According to the CDC, heart disease is the number one cause of death among men and women in the United States, killing over 600,000 people each year. That equates to approximately one in four deaths! Only American Indians and Alaskan Natives have a lower percentage at one in five deaths.

Although some heart disease is genetic, over 80 percent of deaths caused by heart disease are preventable. Just think what those almost 500,000 people who die each year might be doing today. Although prevention can start at any age, it is best if it is practiced when we are young. By having good habits throughout our lives, we may reduce our risk not only of heart disease other deadly diseases like strokes and cancer.

With World Heart Day falling on September 29th, we thought we would call attention to heart disease and some prevention tips:

  1. Have a healthy diet. Eating more fruits and vegetables and less processed foods is a good rule of thumb. By avoiding processed foods, you are also limiting added sodium and sugar in your diet, which will help to lower your blood pressure and blood sugar levels.
  2. Get regular exercise. Whether you walk, run, bike, swim, or cross-train, it is important to get 2 to 3 hours of physical activity every week. Talk to your doctor before starting any type of exercise regimen.
  3. Don’t smoke. If you don’t smoke now, don’t start. If you do smoke, stop. There are a variety of products and programs that can help a person quit smoking. If you tried to quit and it didn’t work, try again until it does. You can greatly reduce your risk of heart disease (and other diseases) by not smoking.

When you eat healthy foods and exercise regularly, you should be able to maintain a healthy weight. This will help you reduce your blood pressure, cholesterol and sugar levels, all of which are contributing factors to heart disease. It is not too late to make some simple changes to your diet and exercise routine so your senior years are happy and healthy ones!

At Assisting Hands® Home Care, our skilled caregivers will make sure the seniors in our care are eating and exercising appropriately. Whether you need someone to be with your loved one during the day, in the evening or overnight, our at-home care can accommodate your needs. You will have peace of mind knowing that they aren’t home alone when they need help with medication, fall prevention, personal care, eating or other needs.


Contact us today to schedule your free in-home fall prevention assessment at 630-305-9100. To learn more about our in home senior care, click here.

Thursday, September 22, 2016

3 Tips to Prevent In-Home Falls

Falls are the leading cause of injury death among individuals over 65 years of age, according to the CDC. Illnesses, medications and environmental factors can all affect strength and balance contributing to a fall. If someone you love has fallen once, there is data to suggest that 75% of those who fall, do so again within 6 months. Beginning at the age of 63, the number of deaths from falls starts to increase with dramatic increases at the age of 70. But shouldn’t we expect seniors to fall as they age due to balance and strength conditions? In fact, falls are not a normal part of the aging process. They can be prevented.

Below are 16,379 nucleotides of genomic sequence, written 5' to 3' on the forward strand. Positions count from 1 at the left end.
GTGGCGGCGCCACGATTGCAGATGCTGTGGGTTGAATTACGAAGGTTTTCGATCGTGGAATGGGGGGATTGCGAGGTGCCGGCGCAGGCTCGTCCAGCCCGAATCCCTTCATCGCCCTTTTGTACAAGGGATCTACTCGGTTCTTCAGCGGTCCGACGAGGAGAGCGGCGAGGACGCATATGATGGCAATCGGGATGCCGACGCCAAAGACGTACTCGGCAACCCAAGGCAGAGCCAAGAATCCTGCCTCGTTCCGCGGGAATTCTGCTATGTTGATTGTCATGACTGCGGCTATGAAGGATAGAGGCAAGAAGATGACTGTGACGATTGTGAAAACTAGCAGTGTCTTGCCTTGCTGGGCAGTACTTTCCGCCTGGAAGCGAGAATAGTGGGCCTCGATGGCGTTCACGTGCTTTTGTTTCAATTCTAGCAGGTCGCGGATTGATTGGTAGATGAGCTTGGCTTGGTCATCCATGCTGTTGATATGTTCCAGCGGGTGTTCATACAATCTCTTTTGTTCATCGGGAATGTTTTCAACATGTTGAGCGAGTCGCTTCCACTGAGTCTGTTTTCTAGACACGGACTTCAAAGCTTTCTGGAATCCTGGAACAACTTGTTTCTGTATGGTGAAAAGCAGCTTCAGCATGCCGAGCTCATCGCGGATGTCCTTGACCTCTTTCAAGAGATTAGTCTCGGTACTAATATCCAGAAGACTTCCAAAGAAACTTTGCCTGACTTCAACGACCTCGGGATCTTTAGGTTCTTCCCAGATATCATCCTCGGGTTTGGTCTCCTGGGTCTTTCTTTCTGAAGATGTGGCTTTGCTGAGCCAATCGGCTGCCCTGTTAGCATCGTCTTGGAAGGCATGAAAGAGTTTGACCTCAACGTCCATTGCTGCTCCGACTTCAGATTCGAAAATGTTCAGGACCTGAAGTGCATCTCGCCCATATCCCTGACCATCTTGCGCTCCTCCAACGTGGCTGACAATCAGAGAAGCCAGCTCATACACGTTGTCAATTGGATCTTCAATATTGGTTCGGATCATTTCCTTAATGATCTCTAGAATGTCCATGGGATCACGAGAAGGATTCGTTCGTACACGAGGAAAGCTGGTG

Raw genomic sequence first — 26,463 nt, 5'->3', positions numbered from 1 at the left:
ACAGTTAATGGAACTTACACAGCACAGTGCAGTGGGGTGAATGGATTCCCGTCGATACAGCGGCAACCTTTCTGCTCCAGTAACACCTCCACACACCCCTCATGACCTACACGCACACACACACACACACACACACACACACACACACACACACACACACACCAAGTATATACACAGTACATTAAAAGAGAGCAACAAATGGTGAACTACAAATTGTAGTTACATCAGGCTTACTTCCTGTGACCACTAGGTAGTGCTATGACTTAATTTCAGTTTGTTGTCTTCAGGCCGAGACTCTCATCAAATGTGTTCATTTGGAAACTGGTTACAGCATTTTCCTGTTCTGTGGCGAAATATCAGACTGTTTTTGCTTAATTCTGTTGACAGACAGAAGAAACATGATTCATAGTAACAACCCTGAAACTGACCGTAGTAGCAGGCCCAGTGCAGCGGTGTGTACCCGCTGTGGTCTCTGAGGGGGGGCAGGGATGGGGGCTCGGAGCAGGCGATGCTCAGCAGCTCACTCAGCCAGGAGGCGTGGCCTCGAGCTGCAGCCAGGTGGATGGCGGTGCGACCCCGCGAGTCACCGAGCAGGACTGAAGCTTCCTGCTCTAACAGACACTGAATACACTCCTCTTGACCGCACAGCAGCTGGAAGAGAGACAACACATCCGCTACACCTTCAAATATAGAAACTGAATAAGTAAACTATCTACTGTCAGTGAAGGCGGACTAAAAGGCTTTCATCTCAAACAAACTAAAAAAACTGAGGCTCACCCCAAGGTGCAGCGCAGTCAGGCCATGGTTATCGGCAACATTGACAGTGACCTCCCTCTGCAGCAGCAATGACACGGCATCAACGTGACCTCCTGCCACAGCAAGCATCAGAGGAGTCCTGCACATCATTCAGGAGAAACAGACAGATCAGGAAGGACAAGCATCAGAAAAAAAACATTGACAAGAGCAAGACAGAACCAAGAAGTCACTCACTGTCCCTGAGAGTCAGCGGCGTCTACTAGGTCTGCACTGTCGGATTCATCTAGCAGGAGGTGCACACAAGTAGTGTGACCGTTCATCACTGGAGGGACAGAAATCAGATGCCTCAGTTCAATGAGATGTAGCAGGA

Assisting Hands has some timely advice to help prevent in-home falls:
First: talk with your doctor about falls and about improving management of any medical conditions including reviewing medication types and amounts with your physician. Take your medications and follow medication dosages closely. Using medication incorrectly may lead to dizziness, so be especially aware of medication changes and talk with your doctor about symptoms. Most importantly, don’t stop medications without consulting your doctor!
Ask your doctor about exercise, vestibular and balance training and increasing physical activity, a good place to start is an evaluation by a Physical Therapist and Audiologist.
Second: Be sure your home is as safe as possible by changing adverse environmental factors.
Take some practical steps such as:
  • Wear shoes with nonskid soles (not house slippers or sandals).
  • Be sure your home is well lit in the kitchen, bathroom, bedroom and stairways so that you can see things you might trip over and use night lights in your bedroom, bathroom, hallways and stairways.
  • Remove throw rugs and tack down loose carpet edges.
  • Keep your floor clear, and remove electrical cords across pathways.
  • Install grab bars in your bathtub, shower and toilet area.
  • Install handrails on both sides of stairways.
  • Don’t climb on stools and stepladders. Get someone else to help with jobs that call for climbing, such as a caregiver.
  • Keep your floor clean of liquids and don’t wax your floors.
Third: Think about home care, especially if you have fallen before and have trouble getting out of bed or up from a chair. You may want to consider an in-home caregiver to help with transfers, climbing and walking (the cost of a caregiver is typically 1/3 the cost of a nursing home.) Or you may want to talk with a Physical Therapist about starting a strengthening program and home safety screen. All of Assisting Hands’ home aides are specially trained in fall prevention through the Fall Prevention Centers of America.
Illnesses, medications and environmental factors can all affect strength and balance contributing to a fall. The best predictor of a future fall is a history of falls. Talk with your doctor, begin exercising with professional guidance and consider hiring a caregiver from Assisting Hands to help with risky tasks.